In 2006, Barbara McMorrow was able to break the stranglehold that Republicans held in the county by becoming the first Democrat elected to the Monmouth County Board of Chosen Freeholders in over 20 years. Those of John D’Amico and Amy Mallet followed her election in 2007 & 2008, which turned over control of the county to democrats for the first time since 1986.
It looked as if Monmouth County would remain a “Blue” county for the foreseeable future, McMorrow was extremely popular and she was up for re-election this year. Republicans throughout the county did not want to run against her, due in part to her popularity. Then came news in late March that Freeholder McMorrow would not seek re-election this year due to illness. Democratic hearts sank while Republican hopes at recapturing the county swelled: the search for viable candidates on both sides started in earnest.
The best that the Monmouth GOP could come up with was republican retread John Curley, who lost last year’s election to Amy Mallet and who, as a councilman in Red Bank, resigned suddenly to move to Middletown citing high property taxes in Red Bank as one of his reasons.
Monmouth County Democrats chose a fresh, young face in Middletown’s Sean F. Byrnes to run against John Curley. And, as far as I’m concerned they made an excellent choice.
Byrnes grew up in Red Bank and graduated from Red Bank Regional High School before attending the US Coast Guard Academy, where he graduated cum laude with a Bachelor’s of Science Degree in Government. He retired from the Coast Guard after 22 years of service to our country as a Commander. While serving in the Coast Guard, Sean Byrnes went to night school and earned his Law Degree from Georgetown University.
Sean Byrnes has always had a strong believed in public service and throughout his life has placed a high priority on it. He has served as a member of the Red Bank board of education, Red Bank River Center and as a founding Board Trustee with the Parker Clinic. He served five years as Chairman of the Board of the Red Bank Branch of the YMCA, and two years as their Chief Volunteer Officer. He also serves as a minister and lector at the Church of St. Leo the Great, Lincroft.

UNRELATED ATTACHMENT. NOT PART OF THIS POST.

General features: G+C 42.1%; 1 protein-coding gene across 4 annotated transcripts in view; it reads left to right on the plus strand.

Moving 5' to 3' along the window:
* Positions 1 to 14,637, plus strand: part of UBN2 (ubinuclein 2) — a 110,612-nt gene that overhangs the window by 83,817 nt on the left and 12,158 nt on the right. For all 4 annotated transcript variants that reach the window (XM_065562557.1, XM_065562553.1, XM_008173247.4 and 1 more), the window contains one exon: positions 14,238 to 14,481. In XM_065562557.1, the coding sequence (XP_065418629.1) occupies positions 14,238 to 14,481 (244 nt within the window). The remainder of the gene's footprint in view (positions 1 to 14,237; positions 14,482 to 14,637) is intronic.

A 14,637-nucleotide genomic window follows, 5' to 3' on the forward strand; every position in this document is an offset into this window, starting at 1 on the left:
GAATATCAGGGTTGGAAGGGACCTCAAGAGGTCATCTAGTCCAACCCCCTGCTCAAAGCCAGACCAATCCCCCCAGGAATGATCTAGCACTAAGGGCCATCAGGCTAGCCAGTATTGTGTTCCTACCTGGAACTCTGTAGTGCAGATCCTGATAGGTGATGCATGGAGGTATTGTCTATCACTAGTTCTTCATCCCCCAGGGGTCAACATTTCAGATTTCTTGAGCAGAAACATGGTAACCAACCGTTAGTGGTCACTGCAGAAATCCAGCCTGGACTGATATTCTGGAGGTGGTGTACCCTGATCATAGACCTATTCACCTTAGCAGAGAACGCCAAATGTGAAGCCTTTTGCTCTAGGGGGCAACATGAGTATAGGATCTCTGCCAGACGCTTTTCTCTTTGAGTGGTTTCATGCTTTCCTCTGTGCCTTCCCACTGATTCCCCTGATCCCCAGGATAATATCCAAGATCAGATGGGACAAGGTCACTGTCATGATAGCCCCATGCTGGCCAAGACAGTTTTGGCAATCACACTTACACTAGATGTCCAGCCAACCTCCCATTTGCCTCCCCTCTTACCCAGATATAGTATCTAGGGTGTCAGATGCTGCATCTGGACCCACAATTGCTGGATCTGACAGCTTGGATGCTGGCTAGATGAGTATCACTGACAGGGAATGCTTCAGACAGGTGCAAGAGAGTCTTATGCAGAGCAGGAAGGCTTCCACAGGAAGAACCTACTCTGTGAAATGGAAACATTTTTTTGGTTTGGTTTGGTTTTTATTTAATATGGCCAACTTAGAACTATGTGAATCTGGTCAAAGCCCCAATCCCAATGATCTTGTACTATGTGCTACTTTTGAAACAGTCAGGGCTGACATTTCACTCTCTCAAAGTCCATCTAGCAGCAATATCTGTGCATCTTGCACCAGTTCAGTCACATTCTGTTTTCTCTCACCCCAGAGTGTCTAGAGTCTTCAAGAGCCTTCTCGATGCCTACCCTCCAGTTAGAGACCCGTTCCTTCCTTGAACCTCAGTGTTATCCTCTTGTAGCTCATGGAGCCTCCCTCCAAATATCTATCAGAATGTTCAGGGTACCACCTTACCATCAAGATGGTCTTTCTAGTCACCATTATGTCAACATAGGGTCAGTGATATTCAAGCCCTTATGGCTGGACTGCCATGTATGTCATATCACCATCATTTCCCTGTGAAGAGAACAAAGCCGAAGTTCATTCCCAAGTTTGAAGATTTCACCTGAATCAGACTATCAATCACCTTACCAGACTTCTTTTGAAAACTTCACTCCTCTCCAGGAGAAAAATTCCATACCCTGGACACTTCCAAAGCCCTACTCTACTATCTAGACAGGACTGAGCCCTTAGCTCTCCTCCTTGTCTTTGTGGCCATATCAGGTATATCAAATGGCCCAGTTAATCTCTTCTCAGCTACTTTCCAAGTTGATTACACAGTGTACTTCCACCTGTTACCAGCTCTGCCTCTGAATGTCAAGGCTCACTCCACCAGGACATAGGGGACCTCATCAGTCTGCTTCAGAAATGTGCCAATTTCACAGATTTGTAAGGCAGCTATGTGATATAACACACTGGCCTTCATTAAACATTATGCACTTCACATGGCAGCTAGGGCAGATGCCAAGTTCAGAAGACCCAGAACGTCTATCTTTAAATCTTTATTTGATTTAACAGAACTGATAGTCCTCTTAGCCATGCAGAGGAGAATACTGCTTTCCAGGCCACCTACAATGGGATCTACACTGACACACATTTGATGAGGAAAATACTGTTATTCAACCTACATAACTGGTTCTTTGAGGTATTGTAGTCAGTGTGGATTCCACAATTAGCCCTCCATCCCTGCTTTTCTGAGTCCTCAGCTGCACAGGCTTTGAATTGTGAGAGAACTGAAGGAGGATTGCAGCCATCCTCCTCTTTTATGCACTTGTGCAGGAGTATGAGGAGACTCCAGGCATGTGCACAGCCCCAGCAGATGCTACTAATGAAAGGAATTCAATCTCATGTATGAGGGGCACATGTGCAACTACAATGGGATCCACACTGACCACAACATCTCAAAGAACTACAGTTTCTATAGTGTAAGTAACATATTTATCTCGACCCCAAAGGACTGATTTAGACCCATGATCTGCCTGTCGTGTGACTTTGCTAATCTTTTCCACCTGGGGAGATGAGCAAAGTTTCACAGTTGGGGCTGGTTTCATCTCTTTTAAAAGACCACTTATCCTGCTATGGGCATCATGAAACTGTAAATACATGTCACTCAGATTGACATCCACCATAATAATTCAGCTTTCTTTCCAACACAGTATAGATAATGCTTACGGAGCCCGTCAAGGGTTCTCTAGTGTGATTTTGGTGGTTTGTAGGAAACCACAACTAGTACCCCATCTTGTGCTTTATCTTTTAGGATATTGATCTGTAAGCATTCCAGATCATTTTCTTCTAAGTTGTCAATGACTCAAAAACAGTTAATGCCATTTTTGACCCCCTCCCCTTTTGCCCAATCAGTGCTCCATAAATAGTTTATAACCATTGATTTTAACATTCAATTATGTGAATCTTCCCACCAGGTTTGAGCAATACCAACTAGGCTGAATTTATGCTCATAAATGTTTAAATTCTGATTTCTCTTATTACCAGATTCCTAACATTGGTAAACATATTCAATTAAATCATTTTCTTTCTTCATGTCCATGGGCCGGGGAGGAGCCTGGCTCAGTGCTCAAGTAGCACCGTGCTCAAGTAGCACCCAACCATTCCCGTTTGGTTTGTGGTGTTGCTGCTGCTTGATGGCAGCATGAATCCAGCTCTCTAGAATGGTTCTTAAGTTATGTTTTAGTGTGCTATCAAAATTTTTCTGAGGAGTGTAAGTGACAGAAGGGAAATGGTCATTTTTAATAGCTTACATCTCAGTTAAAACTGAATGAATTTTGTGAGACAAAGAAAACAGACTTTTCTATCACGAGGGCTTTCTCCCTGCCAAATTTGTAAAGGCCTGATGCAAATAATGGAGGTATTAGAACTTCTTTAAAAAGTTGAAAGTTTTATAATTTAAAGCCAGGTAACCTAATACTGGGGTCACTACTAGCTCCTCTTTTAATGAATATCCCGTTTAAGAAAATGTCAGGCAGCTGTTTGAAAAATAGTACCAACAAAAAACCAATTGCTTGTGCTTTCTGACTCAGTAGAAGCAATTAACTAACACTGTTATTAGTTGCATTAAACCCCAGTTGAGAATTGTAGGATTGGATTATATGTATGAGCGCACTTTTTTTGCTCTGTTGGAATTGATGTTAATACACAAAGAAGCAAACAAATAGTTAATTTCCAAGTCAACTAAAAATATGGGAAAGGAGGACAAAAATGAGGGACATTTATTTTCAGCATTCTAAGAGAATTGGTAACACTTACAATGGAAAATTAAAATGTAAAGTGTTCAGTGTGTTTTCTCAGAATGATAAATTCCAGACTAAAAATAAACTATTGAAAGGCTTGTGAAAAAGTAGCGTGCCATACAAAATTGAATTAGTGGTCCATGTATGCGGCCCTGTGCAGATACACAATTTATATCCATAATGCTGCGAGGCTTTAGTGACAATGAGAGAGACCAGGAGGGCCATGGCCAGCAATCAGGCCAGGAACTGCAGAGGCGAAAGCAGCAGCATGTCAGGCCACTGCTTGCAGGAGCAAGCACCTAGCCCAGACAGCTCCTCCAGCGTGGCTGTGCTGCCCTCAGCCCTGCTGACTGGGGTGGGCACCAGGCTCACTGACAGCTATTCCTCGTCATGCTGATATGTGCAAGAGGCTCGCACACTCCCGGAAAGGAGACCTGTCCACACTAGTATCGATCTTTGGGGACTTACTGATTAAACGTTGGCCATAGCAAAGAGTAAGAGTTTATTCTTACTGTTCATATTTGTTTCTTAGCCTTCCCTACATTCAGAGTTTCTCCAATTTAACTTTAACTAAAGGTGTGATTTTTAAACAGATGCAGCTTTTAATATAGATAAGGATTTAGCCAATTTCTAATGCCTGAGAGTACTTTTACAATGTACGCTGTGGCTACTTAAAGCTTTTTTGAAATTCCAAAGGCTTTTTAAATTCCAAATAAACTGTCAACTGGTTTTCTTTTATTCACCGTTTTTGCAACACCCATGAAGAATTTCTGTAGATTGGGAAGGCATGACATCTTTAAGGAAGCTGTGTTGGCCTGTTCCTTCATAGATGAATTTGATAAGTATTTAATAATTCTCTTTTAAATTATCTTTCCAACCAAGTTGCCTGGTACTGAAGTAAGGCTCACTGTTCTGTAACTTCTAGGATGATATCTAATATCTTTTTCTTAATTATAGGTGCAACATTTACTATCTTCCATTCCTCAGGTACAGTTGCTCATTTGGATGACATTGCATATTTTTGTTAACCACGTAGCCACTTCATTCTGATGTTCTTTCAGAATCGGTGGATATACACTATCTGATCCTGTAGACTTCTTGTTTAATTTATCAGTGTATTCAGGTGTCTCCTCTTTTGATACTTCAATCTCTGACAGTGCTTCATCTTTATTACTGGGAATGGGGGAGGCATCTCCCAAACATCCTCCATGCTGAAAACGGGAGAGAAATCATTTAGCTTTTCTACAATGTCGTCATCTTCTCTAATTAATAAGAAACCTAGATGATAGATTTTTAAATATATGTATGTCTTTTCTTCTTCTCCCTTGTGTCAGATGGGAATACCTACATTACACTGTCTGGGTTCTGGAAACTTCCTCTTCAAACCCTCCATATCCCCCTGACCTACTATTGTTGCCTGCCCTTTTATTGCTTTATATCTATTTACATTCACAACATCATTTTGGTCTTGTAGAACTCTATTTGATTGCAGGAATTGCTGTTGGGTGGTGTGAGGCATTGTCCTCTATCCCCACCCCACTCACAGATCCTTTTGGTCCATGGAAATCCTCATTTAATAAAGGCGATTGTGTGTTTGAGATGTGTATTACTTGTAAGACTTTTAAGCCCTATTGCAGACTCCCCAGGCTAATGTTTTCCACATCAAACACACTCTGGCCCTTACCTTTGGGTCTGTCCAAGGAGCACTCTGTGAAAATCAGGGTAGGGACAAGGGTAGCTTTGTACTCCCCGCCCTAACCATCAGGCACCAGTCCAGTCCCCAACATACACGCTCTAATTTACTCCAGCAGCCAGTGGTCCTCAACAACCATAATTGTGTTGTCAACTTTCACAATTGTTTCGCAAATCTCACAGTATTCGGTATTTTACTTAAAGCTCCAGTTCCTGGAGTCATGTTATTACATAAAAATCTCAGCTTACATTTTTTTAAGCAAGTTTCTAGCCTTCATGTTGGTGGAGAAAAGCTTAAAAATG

In 2007, Sean garnered broad bipartisan support when he was elected to the Middletown Township Committee. In doing so, he became only the second Democratic elected in 18 years.
Since his election, Sean has focused on transparency in government, fiscal accountability and improved municipal governance. He drafted and secured passage of a resolution requiring all resolutions and ordinances to be posted on the Township website in advance of public meetings. He also voted against an ordinance that placed restrictions on the videotaping of Township meetings. Byrnes has repeatedly proposed resolutions to create a Finance Committee to begin the budget process well in advance of budget approval. And, introduced an ordinance to eliminate health benefits to Sewerage Authority Commissioners. To improve municipal governance in Middletown, Sean secured passage of a resolution establishing a Strategic Planning Committee and a Committee to implement the recently completed Recreation Master Plan.
Sean Byrnes is clearly the most qualified and best candidate to succeed Barbra McMorrow for Freeholder. His years of public service to our country, as well as our community, has prepared him well to represent the residents of Monmouth County as our next Freeholder.
Middletown’s loss will be Monmouth County’s gain.
I would like to express the appreciation that all of my neighbors have toward Committeeman Patrick Short for reaching out to us and working to resolve the flooding issue that has been present here for more than 40 years, It has grown progressively worse with all the development in the area.
As a resident of Monmouth Avenue who has participated in township meetings and meetings with Rep. Frank Pallone regarding this issue many years ago, working more recently with Short has proven to be the most beneficial. It was he who first embraced the idea of a solution to our problem and reached out to the residents of Monmouth/Brainard/Wilson Avenues of Port Monmouth. His was the first suggestion of the pump station and other possible avenues that he wished to propose to the committee. His idea was quickly endorsed by Committeeman Sean Byrnes and then Anthony Fiore. With that support in place, the mayor and deputy mayor then joined in support.
The committee has just introduced an ordinance funding the first phase construction and engineering work for phase two. Short’s support is what got us where we are today regarding a solution. And now, thankfully, it is finally being realized.